“I just want to be left alone,” I said.  “I want to deal with this, kick Laird in the metaphorical ass until he stops coming after me, get Rose into a position where she’s free, happy and healthy so I can fulfill my oath to her, and handle the crap I’ve got to handle, like a stupid pair of promises I made to a little girl, and a deal I made with someone else.  I want it all to stop, because the only thing that’s keeping life from going back to normal is them.”

“I understand,” Andy said.  “But it doesn’t work that way.  You’re the threat, and you’re an obstacle to this town evolving to a different state and reaching a new kind of stability.  I’m the guy who takes care of threats.  When and if the order comes down, I’m going to remove you from the picture.”

He said it so easily.  Remove me from the picture.

“Without guns or fire or any of that?” I asked.  “Because that’s Eva’s job, apparently.”

“I find a little distance helps.”

“Right.  When removing me,” I said.  “Come on.  At least have the balls to say what you mean.  You’re talking in this quiet, calm, monotone because you’re trying to detach yourself from this shit.”

“Killing you.  Executing you.  Putting you down,” he said.  His eyes dropped at that last bit, then raised up to meet mine again. “Yeah.  I don’t use the guns or knives or any of that, because even when it is a monster?  One of the bad ones I shouldn’t be able to sympathize with at all?  I can’t help but feel like shit after, and looking in your eyes as I do it makes it ten times worse.  The detachment does help me deal with it.  Sorry if it’s frustrating.”

“I’d accept your apology, but it’s kind of hard to when we’re talking about me being murdered at your hands.”

“You?  If we get that far?  If it helps, I’ll feel horrible.  I’ll remember all that stuff about you having a crush on some girl and I’ll lose sleep.  I’ll remember the look in your eye, I’ll think about how much this all sucks.  But I’m still going to do what I need to do.”

“Why?  If this is all some big, fucked up situation, why not change it?  You aren’t sworn into anything, and the rules don’t bind you.”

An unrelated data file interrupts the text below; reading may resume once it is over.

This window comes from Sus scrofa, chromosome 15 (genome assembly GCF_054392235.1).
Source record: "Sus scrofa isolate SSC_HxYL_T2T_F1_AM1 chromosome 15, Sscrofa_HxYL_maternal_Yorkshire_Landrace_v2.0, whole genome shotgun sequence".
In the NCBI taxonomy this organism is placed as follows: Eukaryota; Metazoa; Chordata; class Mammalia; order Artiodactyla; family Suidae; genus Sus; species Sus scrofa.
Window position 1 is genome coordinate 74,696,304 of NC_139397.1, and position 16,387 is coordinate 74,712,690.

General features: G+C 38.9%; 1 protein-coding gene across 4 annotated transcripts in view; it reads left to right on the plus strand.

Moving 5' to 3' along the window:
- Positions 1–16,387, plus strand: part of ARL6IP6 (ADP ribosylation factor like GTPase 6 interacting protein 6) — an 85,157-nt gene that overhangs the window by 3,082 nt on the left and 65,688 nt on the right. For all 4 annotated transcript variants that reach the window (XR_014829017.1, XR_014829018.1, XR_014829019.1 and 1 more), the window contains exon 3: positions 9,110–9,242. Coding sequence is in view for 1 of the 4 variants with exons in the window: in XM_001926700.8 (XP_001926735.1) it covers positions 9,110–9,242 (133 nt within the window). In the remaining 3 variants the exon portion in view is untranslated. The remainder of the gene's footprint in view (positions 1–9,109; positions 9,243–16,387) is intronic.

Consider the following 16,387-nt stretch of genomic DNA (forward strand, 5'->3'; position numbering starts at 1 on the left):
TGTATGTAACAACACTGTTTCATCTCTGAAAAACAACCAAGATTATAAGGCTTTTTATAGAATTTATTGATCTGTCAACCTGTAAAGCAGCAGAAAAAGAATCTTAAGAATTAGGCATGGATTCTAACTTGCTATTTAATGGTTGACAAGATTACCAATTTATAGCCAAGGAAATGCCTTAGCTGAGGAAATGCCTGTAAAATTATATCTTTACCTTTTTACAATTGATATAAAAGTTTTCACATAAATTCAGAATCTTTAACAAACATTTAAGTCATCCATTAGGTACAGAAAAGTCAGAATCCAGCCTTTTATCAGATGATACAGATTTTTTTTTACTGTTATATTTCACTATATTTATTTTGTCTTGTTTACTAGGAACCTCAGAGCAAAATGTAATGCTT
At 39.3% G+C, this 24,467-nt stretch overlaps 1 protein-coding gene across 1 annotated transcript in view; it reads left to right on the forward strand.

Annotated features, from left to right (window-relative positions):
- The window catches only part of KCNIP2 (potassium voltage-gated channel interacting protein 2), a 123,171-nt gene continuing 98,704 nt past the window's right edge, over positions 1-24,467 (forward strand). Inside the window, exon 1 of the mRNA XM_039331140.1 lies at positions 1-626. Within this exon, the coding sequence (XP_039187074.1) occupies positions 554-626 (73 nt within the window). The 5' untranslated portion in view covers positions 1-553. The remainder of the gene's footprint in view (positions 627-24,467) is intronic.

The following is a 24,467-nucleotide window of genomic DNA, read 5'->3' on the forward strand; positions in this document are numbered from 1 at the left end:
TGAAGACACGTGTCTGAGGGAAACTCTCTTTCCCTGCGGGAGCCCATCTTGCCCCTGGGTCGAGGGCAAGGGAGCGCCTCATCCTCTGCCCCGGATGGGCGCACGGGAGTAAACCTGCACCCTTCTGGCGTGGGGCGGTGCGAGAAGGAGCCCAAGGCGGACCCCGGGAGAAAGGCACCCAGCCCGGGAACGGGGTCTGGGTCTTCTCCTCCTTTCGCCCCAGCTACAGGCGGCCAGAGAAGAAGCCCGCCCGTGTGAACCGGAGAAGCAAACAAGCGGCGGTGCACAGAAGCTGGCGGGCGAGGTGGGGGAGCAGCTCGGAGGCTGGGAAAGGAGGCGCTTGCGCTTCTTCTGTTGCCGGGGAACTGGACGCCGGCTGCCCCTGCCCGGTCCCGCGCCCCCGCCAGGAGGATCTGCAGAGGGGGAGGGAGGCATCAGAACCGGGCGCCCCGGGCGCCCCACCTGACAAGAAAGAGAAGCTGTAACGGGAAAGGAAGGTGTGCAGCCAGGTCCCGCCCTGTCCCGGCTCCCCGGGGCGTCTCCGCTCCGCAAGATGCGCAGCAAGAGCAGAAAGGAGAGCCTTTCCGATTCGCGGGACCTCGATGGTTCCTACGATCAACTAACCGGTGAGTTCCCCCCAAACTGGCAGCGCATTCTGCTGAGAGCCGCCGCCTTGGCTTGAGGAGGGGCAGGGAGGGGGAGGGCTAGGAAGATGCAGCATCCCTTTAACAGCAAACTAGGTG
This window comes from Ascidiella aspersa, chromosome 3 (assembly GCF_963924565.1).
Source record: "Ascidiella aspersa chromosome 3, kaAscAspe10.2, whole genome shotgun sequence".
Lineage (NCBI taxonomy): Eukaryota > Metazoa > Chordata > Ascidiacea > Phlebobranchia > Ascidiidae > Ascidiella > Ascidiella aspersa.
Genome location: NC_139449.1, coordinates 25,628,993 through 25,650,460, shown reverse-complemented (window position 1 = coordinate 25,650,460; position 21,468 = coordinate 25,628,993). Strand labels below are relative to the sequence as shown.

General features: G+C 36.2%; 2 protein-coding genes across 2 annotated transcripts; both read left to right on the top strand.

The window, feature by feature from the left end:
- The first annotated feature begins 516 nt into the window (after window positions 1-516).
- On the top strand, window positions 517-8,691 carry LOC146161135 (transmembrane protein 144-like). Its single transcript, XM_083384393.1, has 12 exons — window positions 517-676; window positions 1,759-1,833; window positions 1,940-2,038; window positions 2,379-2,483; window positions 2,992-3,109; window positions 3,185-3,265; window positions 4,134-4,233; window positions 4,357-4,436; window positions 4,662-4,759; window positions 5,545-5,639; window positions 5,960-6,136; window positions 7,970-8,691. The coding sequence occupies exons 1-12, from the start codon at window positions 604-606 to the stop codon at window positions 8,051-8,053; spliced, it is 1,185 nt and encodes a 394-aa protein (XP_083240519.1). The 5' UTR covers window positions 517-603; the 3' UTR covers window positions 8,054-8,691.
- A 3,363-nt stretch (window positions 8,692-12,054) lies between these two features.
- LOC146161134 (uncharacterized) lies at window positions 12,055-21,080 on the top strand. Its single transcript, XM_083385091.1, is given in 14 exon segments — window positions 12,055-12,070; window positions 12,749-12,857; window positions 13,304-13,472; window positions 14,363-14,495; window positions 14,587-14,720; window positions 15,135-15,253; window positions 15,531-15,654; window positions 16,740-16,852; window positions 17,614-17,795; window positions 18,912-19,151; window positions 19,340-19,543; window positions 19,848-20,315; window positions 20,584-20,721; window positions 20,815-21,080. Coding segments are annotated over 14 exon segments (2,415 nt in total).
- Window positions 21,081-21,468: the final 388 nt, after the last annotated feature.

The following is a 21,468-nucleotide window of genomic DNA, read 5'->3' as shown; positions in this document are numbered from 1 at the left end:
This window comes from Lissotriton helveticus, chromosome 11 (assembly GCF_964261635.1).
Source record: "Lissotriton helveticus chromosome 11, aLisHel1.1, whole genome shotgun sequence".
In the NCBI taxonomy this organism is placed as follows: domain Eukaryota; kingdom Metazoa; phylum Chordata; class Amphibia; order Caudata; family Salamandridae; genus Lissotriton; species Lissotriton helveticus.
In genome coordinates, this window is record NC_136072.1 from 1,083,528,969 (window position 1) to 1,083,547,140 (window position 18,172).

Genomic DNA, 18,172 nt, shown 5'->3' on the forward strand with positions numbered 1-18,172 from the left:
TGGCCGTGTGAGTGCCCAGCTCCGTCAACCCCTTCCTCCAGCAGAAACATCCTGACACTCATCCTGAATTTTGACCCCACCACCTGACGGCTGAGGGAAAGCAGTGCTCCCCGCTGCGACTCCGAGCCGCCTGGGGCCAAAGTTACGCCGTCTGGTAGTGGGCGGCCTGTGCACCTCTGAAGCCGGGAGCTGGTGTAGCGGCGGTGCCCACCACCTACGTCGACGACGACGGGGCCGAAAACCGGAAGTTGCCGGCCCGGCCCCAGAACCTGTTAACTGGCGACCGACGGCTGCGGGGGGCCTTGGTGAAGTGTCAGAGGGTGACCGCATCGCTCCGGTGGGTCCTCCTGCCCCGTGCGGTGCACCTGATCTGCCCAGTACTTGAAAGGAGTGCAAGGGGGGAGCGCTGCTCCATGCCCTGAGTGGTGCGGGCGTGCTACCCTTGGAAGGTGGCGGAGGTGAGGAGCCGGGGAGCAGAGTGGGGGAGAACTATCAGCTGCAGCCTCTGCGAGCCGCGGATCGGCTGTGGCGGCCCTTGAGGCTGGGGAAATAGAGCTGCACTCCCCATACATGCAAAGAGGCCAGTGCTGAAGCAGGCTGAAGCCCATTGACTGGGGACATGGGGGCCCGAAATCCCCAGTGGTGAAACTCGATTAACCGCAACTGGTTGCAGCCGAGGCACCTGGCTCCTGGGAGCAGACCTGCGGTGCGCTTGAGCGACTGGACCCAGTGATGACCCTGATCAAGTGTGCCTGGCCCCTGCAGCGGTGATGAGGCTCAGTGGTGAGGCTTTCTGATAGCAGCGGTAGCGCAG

“Because I made promises, and even if I’m not in a position to be forsworn, I still can’t break them.”

“Despite the sleepless nights?  The fear that eats at you?  The fact that you’re killing innocent people?”  I asked.  My voice was low, and anger was seeping in even when I wasn’t raising my voice.  “I have a hard time buying that.”

“Despite all of that.”

“Family, is it?” I asked.

“A little bit of family.  Obviously, or I wouldn’t be working with Eva.”

“Because family isn’t all it’s cracked up to be,” I said.  “It isn’t fucking half of what it’s supposed to be.  See, there’s a big, big fucking difference between someone being your relative and someone being family.”

“Then I guess I’d say Eva is my relative,” Andy said.  “And ‘family’ plays a very small part in this.”

“What’s the rest?” I asked.

“The rest is private.  It wouldn’t matter, would it?  There’s nothing I could say that would reach you and your specific perspective.  Because we come from very different places.  Having people you owe everything to, who you could never ever pay back.”

“It sounds a hell of a lot like we come from similar places,” I said.

“These people you owe?  Are they dead?” he asked.

“No.  Very much alive.”

He nodded.  “You’re lucky.”

I frowned.  “Am I?  Because it’s a quiet sort of hell, knowing you owe someone everything, and once in a while you have to look them in the eye.”

He nodded.  His expression didn’t change.

I shivered.  “Well, this was fun.  Another death threat onto the pile, and I can’t even bring myself to hate you.”

“I appreciate that,” he said.

“Don’t,” I responded.

He didn’t flinch.